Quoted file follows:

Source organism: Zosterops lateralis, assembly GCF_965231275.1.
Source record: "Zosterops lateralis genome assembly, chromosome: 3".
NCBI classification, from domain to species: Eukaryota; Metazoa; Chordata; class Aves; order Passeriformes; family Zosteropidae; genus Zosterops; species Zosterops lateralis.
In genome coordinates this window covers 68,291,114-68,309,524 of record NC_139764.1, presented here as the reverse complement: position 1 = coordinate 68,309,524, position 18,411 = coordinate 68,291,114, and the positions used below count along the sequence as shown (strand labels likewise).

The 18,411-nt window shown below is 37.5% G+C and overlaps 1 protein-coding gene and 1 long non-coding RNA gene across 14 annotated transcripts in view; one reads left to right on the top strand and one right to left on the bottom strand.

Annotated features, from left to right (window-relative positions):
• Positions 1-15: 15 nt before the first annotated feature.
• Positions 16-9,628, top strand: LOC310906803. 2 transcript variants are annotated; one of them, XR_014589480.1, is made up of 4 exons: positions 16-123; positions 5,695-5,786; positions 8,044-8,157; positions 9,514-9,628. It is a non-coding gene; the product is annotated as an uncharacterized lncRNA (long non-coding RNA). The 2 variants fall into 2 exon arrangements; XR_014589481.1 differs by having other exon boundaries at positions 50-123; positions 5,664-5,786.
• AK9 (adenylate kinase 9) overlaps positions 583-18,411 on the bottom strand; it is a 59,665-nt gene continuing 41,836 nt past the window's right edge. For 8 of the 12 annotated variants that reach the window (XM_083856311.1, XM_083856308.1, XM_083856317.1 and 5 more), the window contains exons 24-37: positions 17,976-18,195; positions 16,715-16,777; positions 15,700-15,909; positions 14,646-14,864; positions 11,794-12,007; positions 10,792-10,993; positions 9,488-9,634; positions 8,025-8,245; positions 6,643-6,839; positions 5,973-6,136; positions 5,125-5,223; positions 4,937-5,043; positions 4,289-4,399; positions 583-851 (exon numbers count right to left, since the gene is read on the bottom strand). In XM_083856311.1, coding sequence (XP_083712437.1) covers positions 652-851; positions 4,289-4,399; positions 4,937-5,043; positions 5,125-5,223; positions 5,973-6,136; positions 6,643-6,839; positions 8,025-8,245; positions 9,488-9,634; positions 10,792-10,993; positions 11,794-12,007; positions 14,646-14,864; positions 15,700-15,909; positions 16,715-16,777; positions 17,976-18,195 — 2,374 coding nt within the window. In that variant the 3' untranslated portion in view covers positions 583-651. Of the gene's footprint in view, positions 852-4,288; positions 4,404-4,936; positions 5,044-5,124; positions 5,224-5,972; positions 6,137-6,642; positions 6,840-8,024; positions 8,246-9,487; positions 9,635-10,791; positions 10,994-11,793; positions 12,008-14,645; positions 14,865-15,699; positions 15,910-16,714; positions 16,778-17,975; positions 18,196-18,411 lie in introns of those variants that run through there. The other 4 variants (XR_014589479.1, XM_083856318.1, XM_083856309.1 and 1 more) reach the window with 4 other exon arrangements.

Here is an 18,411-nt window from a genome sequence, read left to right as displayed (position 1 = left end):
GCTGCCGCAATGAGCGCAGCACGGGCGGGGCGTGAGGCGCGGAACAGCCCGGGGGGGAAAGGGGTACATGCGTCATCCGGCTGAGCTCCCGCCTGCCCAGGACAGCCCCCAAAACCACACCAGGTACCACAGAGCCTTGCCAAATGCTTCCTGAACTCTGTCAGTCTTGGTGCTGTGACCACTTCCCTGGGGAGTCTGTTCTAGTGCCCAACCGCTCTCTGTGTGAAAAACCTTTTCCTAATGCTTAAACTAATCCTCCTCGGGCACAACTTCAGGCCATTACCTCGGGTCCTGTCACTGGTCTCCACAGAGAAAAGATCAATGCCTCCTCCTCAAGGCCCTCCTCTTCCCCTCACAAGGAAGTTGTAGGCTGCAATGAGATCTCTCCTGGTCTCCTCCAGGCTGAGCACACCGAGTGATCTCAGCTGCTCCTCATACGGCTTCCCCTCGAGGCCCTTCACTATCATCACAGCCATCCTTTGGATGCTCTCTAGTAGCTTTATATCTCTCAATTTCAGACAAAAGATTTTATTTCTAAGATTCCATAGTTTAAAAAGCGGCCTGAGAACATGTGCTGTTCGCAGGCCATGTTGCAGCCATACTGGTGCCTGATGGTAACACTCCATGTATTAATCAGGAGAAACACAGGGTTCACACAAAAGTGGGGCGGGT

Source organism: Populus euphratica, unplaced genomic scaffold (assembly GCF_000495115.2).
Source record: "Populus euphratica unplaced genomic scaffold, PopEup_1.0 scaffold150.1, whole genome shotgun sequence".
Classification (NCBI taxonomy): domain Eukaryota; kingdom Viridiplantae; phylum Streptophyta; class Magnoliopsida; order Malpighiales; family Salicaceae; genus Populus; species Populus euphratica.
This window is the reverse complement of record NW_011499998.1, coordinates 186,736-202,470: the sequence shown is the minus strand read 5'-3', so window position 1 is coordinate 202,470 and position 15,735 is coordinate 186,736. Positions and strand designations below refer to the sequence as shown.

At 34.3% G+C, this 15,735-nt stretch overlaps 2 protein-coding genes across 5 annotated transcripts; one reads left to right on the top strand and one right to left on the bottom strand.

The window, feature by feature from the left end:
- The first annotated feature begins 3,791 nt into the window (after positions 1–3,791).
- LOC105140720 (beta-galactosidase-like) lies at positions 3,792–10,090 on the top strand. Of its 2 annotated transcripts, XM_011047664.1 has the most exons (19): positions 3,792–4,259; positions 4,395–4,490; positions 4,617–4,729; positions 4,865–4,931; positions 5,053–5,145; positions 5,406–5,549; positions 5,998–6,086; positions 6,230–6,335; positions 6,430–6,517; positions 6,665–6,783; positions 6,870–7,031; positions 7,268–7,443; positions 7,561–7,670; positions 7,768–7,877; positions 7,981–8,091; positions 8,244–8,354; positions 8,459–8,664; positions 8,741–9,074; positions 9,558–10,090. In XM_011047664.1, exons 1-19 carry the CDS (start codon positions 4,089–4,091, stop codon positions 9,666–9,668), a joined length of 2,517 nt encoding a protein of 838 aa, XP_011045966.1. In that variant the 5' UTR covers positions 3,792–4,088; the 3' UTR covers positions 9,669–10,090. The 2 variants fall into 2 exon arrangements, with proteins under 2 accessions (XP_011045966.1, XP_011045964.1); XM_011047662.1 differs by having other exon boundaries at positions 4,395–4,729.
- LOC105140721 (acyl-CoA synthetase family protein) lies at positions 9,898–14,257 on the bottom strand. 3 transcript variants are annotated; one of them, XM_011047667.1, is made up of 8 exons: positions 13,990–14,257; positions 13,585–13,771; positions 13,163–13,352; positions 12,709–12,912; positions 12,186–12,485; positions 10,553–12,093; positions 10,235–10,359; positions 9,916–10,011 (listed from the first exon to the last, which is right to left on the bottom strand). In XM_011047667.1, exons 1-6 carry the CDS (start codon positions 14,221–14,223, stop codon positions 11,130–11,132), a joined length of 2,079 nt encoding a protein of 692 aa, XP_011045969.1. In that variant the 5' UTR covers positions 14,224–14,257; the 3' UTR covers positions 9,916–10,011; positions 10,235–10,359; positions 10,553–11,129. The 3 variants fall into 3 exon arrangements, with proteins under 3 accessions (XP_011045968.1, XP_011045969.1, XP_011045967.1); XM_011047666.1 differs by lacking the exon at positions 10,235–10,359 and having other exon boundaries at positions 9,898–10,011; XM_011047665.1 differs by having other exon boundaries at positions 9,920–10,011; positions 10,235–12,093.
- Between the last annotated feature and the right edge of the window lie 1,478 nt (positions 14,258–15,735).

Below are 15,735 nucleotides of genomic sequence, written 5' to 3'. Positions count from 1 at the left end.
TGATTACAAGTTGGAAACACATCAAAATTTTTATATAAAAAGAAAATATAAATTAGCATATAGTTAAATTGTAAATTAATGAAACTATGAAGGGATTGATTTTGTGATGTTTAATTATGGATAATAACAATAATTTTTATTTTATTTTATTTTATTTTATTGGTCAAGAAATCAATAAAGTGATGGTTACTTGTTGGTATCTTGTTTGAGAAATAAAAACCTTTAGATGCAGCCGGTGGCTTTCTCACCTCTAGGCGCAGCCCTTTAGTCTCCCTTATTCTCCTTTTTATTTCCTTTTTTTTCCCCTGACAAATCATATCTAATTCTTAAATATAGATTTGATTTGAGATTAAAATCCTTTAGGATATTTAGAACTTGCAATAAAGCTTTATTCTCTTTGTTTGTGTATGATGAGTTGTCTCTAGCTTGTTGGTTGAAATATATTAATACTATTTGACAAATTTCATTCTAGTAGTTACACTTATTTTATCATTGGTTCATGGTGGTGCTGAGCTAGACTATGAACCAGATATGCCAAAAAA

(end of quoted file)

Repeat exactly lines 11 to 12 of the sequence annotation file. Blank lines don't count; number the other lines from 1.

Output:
GCTGCCGCAATGAGCGCAGCACGGGCGGGGCGTGAGGCGCGGAACAGCCCGGGGGGGAAAGGGGTACATGCGTCATCCGGCTGAGCTCCCGCCTGCCCAGGACAGCCCCCAAAACCACACCAGGTACCACAGAGCCTTGCCAAATGCTTCCTGAACTCTGTCAGTCTTGGTGCTGTGACCACTTCCCTGGGGAGTCTGTTCTAGTGCCCAACCGCTCTCTGTGTGAAAAACCTTTTCCTAATGCTTAAACTAATCCTCCTCGGGCACAACTTCAGGCCATTACCTCGGGTCCTGTCACTGGTCTCCACAGAGAAAAGATCAATGCCTCCTCCTCAAGGCCCTCCTCTTCCCCTCACAAGGAAGTTGTAGGCTGCAATGAGATCTCTCCTGGTCTCCTCCAGGCTGAGCACACCGAGTGATCTCAGCTGCTCCTCATACGGCTTCCCCTCGAGGCCCTTCACTATCATCACAGCCATCCTTTGGATGCTCTCTAGTAGCTTTATATCTCTCAATTTCAGACAAAAGATTTTATTTCTAAGATTCCATAGTTTAAAAAGCGGCCTGAGAACATGTGCTGTTCGCAGGCCATGTTGCAGCCATACTGGTGCCTGATGGTAACACTCCATGTATTAATCAGGAGAAACACAGGGTTCACACAAAAGTGGGGCGGGT

Source organism: Populus euphratica, unplaced genomic scaffold (assembly GCF_000495115.2).